posted on 2022-03-28, 17:35authored byRobyn Tracey
My previous thesis, submitted for a degree of Master of Arts with Honours, School of History, Philosophy and Politics, Macquarie University, 1981, established the methodological basis for the present study, in particular differentiating between Romanization the deliberate policy and Romanization the effect, providing a working definition of "Romanization", and distinguishing three major degrees of Romanization, superimposition, imitation and creative response; it also established the significance in terms of Romanization for the purpose of the study of a number of contentious type fossils, and determined the intrinsic limitations of the various types of evidence. -- The present thesis proceeds from this to investigate Romanization the effect in the Syrian lands, its primary aim being to demonstrate that a minimum amount of Romanization did occur. The first five chapters delineate the course of the process of Romanization from its beginning to the end of what may be termed its formative phase, dividing suitably dated material into seven Periods, from the first known contact between Rome and Syria to the death of Caracalla, in order to chart its progress; the most significant trends which emerge during this timespan and continue beyond it are dealt with in a brief Epilogue. This same evidence is then reunited with the material which cannot be dated closely enough for chronological treatment (a large proportion of the total) in a final chapter, and studied according to the aspect of life to which it pertains, in order to make some assessment of the overall minimum impact of Rome on the culture of the area, and to gain some insight into the nature of this impact.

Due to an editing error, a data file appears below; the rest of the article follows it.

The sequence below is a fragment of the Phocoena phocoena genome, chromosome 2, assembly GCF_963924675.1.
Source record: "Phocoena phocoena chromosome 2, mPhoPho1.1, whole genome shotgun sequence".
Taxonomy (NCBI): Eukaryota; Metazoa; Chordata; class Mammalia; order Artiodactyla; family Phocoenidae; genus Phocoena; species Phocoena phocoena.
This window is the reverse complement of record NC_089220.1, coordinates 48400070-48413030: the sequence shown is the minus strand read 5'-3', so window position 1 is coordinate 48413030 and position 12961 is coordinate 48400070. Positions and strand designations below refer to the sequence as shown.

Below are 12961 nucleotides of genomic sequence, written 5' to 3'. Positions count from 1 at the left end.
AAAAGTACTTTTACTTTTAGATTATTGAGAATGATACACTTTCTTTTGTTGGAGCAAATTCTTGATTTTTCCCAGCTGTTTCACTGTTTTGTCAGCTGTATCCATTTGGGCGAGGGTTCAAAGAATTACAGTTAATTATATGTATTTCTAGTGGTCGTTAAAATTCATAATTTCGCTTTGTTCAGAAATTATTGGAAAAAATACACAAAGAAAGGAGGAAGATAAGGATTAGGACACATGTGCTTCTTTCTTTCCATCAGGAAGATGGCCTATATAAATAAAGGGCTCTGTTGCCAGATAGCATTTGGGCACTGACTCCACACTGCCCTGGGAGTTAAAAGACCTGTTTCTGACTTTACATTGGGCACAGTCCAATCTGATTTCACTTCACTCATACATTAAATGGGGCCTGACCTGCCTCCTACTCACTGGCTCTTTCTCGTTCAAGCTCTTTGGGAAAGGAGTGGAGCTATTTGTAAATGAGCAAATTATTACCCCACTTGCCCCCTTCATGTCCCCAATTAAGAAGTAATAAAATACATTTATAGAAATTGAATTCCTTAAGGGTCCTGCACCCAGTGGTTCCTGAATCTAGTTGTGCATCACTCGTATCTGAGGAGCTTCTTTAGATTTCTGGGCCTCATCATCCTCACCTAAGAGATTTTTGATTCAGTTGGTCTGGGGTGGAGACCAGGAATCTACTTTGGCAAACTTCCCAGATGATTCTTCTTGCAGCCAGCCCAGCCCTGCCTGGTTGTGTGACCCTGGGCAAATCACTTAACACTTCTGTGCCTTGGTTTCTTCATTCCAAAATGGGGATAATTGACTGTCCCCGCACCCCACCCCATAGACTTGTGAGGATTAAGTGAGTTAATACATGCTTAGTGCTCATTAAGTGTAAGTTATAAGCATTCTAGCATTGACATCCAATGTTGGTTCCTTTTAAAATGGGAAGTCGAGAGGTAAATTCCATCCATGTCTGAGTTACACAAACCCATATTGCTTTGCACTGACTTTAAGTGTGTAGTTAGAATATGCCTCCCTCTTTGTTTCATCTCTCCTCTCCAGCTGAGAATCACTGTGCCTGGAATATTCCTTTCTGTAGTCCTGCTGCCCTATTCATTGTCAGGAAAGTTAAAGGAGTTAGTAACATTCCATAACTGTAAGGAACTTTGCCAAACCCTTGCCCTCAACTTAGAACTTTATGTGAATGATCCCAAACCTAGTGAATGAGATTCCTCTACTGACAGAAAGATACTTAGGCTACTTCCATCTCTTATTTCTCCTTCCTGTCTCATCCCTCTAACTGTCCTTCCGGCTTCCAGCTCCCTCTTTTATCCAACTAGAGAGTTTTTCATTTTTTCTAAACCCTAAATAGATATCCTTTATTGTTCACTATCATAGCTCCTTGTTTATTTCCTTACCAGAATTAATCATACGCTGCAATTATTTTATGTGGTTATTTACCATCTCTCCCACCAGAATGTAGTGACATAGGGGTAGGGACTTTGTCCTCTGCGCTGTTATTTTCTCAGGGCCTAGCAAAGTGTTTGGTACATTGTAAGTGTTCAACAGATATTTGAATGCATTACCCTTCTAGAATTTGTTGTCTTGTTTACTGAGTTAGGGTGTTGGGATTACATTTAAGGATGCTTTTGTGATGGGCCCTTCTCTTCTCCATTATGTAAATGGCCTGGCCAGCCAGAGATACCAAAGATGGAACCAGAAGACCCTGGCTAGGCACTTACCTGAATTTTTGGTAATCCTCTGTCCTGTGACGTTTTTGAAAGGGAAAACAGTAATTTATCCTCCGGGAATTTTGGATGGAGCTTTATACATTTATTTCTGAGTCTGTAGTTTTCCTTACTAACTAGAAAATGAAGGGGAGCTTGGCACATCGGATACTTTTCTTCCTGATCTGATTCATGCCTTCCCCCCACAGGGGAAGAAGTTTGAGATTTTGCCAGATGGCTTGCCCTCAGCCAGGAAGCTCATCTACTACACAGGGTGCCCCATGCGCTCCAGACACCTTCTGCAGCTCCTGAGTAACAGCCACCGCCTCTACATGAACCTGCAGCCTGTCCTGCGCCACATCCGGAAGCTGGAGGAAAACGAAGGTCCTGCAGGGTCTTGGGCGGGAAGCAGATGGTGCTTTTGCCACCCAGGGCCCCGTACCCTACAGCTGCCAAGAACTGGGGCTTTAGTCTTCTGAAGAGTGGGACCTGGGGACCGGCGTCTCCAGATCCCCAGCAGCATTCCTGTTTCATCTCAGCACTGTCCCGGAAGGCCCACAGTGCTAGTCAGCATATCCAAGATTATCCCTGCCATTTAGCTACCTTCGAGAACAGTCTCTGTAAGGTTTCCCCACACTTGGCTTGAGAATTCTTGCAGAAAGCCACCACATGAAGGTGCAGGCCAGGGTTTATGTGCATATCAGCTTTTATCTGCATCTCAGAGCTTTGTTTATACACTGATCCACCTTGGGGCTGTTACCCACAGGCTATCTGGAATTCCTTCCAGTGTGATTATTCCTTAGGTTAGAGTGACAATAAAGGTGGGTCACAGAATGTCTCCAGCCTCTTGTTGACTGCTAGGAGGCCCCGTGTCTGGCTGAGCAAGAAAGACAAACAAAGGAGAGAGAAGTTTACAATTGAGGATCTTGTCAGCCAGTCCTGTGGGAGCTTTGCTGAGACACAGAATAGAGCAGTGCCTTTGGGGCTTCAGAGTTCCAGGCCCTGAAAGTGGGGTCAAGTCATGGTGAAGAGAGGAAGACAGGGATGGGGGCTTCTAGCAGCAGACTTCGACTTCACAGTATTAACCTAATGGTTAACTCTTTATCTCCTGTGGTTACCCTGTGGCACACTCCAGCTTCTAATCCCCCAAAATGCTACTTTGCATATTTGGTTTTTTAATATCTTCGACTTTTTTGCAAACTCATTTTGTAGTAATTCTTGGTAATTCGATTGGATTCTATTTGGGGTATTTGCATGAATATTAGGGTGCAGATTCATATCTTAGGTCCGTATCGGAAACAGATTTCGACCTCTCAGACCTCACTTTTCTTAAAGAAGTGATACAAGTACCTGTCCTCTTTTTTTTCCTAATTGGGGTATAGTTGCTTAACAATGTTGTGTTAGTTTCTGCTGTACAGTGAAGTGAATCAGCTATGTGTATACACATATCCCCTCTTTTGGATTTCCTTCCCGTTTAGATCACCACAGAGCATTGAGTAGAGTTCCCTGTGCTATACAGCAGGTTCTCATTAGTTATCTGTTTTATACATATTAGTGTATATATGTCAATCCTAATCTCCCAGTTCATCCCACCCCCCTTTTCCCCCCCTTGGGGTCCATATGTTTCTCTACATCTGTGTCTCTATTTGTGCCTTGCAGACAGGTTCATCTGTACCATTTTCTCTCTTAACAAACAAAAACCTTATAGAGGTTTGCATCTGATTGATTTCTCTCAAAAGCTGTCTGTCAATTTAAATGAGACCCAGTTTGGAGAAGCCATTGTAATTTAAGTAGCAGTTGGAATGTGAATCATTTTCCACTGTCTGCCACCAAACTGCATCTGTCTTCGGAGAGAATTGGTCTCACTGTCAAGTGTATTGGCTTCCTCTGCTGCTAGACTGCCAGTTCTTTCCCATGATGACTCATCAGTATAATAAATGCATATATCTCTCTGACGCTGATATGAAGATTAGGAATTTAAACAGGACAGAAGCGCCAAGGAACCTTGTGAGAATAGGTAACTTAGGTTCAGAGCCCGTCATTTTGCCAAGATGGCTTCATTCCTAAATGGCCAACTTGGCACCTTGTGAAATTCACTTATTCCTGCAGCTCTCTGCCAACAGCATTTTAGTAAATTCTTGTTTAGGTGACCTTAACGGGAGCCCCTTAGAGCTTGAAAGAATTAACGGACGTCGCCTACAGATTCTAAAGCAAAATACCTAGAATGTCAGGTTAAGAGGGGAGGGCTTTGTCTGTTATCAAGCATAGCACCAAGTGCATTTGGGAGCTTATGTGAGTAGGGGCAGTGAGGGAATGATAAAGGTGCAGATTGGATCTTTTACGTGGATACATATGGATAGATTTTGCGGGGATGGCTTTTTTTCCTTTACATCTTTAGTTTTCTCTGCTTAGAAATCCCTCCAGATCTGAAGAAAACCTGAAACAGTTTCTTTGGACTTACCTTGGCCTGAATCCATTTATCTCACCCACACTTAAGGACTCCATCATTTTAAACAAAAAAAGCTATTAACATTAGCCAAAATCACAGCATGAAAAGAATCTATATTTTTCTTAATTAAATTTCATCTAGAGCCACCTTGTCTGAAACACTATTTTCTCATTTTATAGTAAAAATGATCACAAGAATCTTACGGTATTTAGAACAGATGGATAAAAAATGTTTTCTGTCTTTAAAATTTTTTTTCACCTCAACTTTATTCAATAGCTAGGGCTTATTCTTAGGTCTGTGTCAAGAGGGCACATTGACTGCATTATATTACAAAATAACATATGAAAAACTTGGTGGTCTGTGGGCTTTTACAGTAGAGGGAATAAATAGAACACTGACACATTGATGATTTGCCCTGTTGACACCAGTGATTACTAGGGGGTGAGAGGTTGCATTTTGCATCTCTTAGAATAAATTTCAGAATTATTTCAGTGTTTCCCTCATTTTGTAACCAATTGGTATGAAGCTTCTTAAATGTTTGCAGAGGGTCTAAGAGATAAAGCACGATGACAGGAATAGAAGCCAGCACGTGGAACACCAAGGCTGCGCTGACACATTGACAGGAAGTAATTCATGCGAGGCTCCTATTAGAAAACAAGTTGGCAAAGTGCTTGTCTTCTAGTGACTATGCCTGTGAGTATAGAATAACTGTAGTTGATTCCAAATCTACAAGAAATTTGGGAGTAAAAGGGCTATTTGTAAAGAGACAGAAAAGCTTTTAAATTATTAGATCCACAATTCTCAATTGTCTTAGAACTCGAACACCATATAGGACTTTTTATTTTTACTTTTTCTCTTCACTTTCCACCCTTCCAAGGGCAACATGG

Table of Contents
Part I. Text -- Introduction -- 1. The first phase: periods I to III -- 2. Period IV. Vespasian to Nerva. The Fresh Impetus -- 3. Period V. Trajan to Antoninus Pius. The Florescence -- 4. Period VI. Marcus Aurelius to Didius Julianus. The continuation -- 5. Period VII. Septimius Severus to Caracalla. Syria Romana? -- 6. Synthesis -- Part II. Notes, addendum, bibliography.
Bibliography: pages 600-639
Thesis submitted to the School of History, Philosophy and Politics, Macquarie University, in partial fulfillment of the requirements for the degree of Doctor of Philosophy, October, 1985
Thesis (PhD), Macquarie University, School of History, Philosophy and Politics